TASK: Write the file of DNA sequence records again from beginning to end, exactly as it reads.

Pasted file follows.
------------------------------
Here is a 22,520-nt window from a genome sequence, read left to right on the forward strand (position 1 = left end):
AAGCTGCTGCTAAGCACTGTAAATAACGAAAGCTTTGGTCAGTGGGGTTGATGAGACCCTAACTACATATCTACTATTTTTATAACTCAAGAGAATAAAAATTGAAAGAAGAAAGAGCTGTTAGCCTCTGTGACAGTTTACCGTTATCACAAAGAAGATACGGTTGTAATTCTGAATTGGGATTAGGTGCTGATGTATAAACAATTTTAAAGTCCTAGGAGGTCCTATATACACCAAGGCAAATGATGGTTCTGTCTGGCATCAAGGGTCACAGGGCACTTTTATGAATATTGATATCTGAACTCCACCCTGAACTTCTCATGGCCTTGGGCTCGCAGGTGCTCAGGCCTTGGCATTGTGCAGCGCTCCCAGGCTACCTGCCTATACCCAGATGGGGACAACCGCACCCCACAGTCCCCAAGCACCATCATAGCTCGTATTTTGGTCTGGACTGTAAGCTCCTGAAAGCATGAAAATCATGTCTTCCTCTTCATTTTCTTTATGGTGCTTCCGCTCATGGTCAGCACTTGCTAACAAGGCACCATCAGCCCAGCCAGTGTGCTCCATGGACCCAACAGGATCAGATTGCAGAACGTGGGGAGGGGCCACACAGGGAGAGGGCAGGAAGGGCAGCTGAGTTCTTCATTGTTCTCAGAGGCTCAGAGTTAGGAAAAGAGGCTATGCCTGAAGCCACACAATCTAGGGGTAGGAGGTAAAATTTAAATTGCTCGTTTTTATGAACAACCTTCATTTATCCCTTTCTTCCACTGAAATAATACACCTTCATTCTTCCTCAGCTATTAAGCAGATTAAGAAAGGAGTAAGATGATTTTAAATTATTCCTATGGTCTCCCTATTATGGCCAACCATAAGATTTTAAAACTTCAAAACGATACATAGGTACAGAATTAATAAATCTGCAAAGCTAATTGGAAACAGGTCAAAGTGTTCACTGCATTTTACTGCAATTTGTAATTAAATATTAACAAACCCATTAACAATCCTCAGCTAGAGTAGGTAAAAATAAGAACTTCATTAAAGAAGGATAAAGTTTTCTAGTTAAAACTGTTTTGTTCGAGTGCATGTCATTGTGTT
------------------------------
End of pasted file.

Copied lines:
Here is a 22,520-nt window from a genome sequence, read left to right on the forward strand (position 1 = left end):
AAGCTGCTGCTAAGCACTGTAAATAACGAAAGCTTTGGTCAGTGGGGTTGATGAGACCCTAACTACATATCTACTATTTTTATAACTCAAGAGAATAAAAATTGAAAGAAGAAAGAGCTGTTAGCCTCTGTGACAGTTTACCGTTATCACAAAGAAGATACGGTTGTAATTCTGAATTGGGATTAGGTGCTGATGTATAAACAATTTTAAAGTCCTAGGAGGTCCTATATACACCAAGGCAAATGATGGTTCTGTCTGGCATCAAGGGTCACAGGGCACTTTTATGAATATTGATATCTGAACTCCACCCTGAACTTCTCATGGCCTTGGGCTCGCAGGTGCTCAGGCCTTGGCATTGTGCAGCGCTCCCAGGCTACCTGCCTATACCCAGATGGGGACAACCGCACCCCACAGTCCCCAAGCACCATCATAGCTCGTATTTTGGTCTGGACTGTAAGCTCCTGAAAGCATGAAAATCATGTCTTCCTCTTCATTTTCTTTATGGTGCTTCCGCTCATGGTCAGCACTTGCTAACAAGGCACCATCAGCCCAGCCAGTGTGCTCCATGGACCCAACAGGATCAGATTGCAGAACGTGGGGAGGGGCCACACAGGGAGAGGGCAGGAAGGGCAGCTGAGTTCTTCATTGTTCTCAGAGGCTCAGAGTTAGGAAAAGAGGCTATGCCTGAAGCCACACAATCTAGGGGTAGGAGGTAAAATTTAAATTGCTCGTTTTTATGAACAACCTTCATTTATCCCTTTCTTCCACTGAAATAATACACCTTCATTCTTCCTCAGCTATTAAGCAGATTAAGAAAGGAGTAAGATGATTTTAAATTATTCCTATGGTCTCCCTATTATGGCCAACCATAAGATTTTAAAACTTCAAAACGATACATAGGTACAGAATTAATAAATCTGCAAAGCTAATTGGAAACAGGTCAAAGTGTTCACTGCATTTTACTGCAATTTGTAATTAAATATTAACAAACCCATTAACAATCCTCAGCTAGAGTAGGTAAAAATAAGAACTTCATTAAAGAAGGATAAAGTTTTCTAGTTAAAACTGTTTTGTTCGAGTGCATGTCATTGTGTT